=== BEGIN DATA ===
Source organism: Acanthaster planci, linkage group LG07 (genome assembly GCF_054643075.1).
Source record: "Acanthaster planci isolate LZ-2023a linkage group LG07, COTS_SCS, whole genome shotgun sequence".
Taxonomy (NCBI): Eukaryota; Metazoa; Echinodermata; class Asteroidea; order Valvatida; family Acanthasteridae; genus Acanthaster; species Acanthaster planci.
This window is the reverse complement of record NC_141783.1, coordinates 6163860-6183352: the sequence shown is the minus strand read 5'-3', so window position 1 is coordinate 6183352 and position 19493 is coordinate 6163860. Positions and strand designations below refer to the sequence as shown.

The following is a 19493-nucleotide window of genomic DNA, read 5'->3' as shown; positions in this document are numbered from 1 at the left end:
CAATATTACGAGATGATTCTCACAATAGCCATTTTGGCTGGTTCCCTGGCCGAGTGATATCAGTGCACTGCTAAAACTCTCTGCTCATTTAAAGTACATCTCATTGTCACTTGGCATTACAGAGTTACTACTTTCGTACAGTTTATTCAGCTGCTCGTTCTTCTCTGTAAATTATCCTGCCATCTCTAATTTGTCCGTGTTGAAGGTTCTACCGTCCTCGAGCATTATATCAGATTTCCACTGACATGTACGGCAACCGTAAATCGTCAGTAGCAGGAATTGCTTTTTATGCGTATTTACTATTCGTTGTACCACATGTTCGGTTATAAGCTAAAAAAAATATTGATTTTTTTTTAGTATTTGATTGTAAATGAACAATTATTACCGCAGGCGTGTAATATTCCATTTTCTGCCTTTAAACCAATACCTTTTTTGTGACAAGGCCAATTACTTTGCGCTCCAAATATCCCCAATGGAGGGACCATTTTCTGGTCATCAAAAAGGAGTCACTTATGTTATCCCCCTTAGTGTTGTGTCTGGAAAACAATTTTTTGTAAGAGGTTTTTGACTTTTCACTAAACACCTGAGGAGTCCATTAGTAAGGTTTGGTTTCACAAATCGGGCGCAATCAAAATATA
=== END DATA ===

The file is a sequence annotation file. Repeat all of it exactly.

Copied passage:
Source organism: Acanthaster planci, linkage group LG07 (genome assembly GCF_054643075.1).
Source record: "Acanthaster planci isolate LZ-2023a linkage group LG07, COTS_SCS, whole genome shotgun sequence".
Taxonomy (NCBI): Eukaryota; Metazoa; Echinodermata; class Asteroidea; order Valvatida; family Acanthasteridae; genus Acanthaster; species Acanthaster planci.
This window is the reverse complement of record NC_141783.1, coordinates 6163860-6183352: the sequence shown is the minus strand read 5'-3', so window position 1 is coordinate 6183352 and position 19493 is coordinate 6163860. Positions and strand designations below refer to the sequence as shown.

The following is a 19493-nucleotide window of genomic DNA, read 5'->3' as shown; positions in this document are numbered from 1 at the left end:
CAATATTACGAGATGATTCTCACAATAGCCATTTTGGCTGGTTCCCTGGCCGAGTGATATCAGTGCACTGCTAAAACTCTCTGCTCATTTAAAGTACATCTCATTGTCACTTGGCATTACAGAGTTACTACTTTCGTACAGTTTATTCAGCTGCTCGTTCTTCTCTGTAAATTATCCTGCCATCTCTAATTTGTCCGTGTTGAAGGTTCTACCGTCCTCGAGCATTATATCAGATTTCCACTGACATGTACGGCAACCGTAAATCGTCAGTAGCAGGAATTGCTTTTTATGCGTATTTACTATTCGTTGTACCACATGTTCGGTTATAAGCTAAAAAAAATATTGATTTTTTTTTAGTATTTGATTGTAAATGAACAATTATTACCGCAGGCGTGTAATATTCCATTTTCTGCCTTTAAACCAATACCTTTTTTGTGACAAGGCCAATTACTTTGCGCTCCAAATATCCCCAATGGAGGGACCATTTTCTGGTCATCAAAAAGGAGTCACTTATGTTATCCCCCTTAGTGTTGTGTCTGGAAAACAATTTTTTGTAAGAGGTTTTTGACTTTTCACTAAACACCTGAGGAGTCCATTAGTAAGGTTTGGTTTCACAAATCGGGCGCAATCAAAATATA